David Didn’t Kill Goliath with a Stone…and 7 Other Things You Were Taught Wrong in Sunday School

Here are eight sayings Christians often get wrong about the Bible. These aren’t heretical statements; they’re just a few Sunday morning clichés which could use a fact-check. How many of these expressions have you said or heard?

 

1. “David killed Goliath with a sling and a stone.”

 

The ending of this popular story is more graphic than most storybook Bibles suggest. Yes, David’s stone makes Goliath fall to the ground. However, the killing blow was not actually the impact of the rock. It was David striking Goliath with the giant’s own sword and cutting off his head (1 Samuel 17:51). If you think of David being a precursor to Jesus, there’s theologically rich foreshadowing found in David using one of the enemy’s own weapons to defeat him. (Consider how Jesus used death to defeat Satan.)

 

2. “When Christ returns, the lion shall lie down with the lamb.”

 

While lions and lambs make for good alliteration, Isaiah 11:6 actually puts a wolf and lamb side-by-side. There’s a lion in the passage also, but it’s paired with a cow. The groupings of animals doesn’t really affect the theology of this passage, but inserting Saint Nicholas into the mix? Well, let’s not go there.

 

 

3. “The last book of the Bible is Revelations.”

 

Unlike Psalms and Proverbs, which are collections of writings, the last book of the Bible doesn’t have a title that’s plural. Instead, the book goes by the name, Revelation (with no “s” at the end). It’s one long, connected, revelation – given from God to John on the island of Patmos.

 

4. “No prophet arises from Galilee.”

 

This phrase was uttered by the Pharisees to discredit Jesus (John 7:52). Although the Pharisees were dead wrong about Jesus, most Christians assume these religious experts knew their stuff regarding Old Testament prophets. However, a fact check reveals the prophet Jonah was a Galilean, coming from a small town near Nazareth (2 Kings 14:25). The Pharisees must have missed the Jonah session of their Old Testament survey class.

 

5. “Wise men presented gifts at Jesus’ birth.”

 

This one’s going to completely throw off the balance of your nativity set, but there were actually no wise men or magi giving gifts at Jesus’ birth. Rather, the wise men appeared two years later when Jesus was a toddler. Shout out to the It’s All About Jesus Storybook Bible for fixing this common error in storybook Bibles:

 

 

6. “Paul wrote more of the New Testament than any other author.”

 

Paul may have written more books than any other NT writer, but by sheer volume, the honor goes to Luke whose gospel and sequel in Acts take up the largest chunk of the New Testament. Luke was also a doctor, so it appears he kept pretty busy.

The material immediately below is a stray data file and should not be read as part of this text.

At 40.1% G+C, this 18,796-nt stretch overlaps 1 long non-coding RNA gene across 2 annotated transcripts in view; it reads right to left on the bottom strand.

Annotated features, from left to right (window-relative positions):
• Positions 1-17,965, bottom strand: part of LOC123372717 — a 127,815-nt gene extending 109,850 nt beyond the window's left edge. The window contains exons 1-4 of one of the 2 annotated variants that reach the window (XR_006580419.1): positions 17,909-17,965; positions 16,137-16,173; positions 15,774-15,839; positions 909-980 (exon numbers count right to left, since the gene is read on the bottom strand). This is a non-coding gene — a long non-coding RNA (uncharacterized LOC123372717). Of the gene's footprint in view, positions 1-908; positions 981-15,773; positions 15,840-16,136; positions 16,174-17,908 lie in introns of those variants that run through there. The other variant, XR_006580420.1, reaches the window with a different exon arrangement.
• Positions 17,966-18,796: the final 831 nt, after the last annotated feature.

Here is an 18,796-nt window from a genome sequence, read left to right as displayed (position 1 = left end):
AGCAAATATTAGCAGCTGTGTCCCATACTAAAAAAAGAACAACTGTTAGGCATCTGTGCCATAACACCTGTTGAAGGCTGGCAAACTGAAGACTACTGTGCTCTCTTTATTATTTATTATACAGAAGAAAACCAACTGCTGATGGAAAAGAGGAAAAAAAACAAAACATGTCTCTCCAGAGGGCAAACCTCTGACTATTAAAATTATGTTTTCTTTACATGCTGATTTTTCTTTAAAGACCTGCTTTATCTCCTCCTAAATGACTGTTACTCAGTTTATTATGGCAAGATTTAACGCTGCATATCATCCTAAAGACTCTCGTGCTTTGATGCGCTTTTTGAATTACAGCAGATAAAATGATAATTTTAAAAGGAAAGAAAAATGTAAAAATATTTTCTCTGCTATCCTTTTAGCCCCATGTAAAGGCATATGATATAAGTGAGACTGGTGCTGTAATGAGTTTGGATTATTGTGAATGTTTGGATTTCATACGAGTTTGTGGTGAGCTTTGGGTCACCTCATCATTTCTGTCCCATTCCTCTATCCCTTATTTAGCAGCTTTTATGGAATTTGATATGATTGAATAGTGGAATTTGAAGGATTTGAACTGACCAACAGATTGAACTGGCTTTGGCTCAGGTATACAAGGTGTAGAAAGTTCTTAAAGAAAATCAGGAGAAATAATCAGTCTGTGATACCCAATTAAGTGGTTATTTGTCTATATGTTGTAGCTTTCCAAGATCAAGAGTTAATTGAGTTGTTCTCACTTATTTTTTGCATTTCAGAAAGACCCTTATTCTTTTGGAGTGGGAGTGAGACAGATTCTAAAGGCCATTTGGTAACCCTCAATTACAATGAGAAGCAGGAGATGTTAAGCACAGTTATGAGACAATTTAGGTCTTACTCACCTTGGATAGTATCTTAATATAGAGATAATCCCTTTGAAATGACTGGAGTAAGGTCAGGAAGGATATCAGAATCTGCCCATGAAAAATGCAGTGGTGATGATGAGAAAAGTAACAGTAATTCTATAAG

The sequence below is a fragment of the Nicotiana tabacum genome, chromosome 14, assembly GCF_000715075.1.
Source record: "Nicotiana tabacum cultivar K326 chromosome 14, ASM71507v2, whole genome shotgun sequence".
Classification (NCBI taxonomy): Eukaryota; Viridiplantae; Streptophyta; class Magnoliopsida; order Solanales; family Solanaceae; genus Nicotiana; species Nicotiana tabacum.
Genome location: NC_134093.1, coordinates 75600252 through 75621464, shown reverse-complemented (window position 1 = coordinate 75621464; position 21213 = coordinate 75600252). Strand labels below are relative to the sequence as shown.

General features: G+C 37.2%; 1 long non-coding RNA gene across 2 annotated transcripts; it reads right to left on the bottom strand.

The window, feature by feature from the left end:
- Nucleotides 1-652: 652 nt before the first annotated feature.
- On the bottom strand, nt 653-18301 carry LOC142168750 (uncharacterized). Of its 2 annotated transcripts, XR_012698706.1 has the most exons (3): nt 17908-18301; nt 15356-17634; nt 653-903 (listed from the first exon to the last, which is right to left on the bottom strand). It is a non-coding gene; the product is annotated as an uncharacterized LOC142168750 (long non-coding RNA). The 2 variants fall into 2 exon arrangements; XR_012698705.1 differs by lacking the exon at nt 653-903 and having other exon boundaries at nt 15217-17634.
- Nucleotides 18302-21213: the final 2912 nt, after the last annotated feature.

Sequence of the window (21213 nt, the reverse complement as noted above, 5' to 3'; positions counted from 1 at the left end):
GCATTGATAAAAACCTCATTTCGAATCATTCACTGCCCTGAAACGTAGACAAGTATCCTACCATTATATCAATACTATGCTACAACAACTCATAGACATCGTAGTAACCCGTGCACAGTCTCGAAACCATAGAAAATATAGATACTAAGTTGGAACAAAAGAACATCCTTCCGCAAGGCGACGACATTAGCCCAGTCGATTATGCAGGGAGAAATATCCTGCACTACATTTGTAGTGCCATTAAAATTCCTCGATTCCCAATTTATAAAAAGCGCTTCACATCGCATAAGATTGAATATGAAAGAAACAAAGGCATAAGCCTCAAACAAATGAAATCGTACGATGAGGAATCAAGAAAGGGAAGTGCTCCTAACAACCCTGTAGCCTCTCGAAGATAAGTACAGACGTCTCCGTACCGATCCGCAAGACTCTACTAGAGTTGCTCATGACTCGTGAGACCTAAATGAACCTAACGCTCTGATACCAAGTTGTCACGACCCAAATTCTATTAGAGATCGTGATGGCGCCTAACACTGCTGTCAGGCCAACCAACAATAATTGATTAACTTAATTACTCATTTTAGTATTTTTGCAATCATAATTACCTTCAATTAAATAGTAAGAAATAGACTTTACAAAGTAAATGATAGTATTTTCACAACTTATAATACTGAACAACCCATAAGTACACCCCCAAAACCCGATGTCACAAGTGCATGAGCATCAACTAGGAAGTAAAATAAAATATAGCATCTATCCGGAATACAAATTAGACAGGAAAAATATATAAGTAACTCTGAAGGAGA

7. “Only those who trust in Christ will be resurrected from the dead.”

 

Christians aren’t the only ones who will be resurrected. Instead, Scripture states that all humans will be resurrected at Christ’s return (John 5:28-29). The redeemed will be resurrected to a glorious state; the lost will be resurrected to a state of ever-lasting torment. Knowing that all people will experience eternity in bodily form makes Heaven all the more desirable and Hell all the more hideous.

 

8. “Saul became Paul at his conversion.”

 

The story of Saul becoming Paul makes for a popular Sunday School lesson, but Scripture only records that Saul was also known as Paul (Acts 13:9). It doesn’t specify that these two names separated his life before and after salvation. In fact, the name Saul is still used in Scripture after his conversion in Acts 9 and in several chapters that follow (this represents an extended period of ministry). However, it’s worth noting that the name Paul is used exclusively in all of the apostle’s epistles.

 

How’d you do? Had any of these Christian clichés crept into your subconscious? One of the blessings of reading through the Bible is being able to evaluate statements (trivial and serious) based off one’s personal knowledge of the text.

 

Of course, reading Scripture isn’t about uncovering interesting facts; it’s about discovering the Savior all these facts point to. If becoming a better Bible reader was on your New Year’s resolution list, here’s a method I’ve benefited from and recommend. It will take you through the entire Bible in just over a year-and-a-half.

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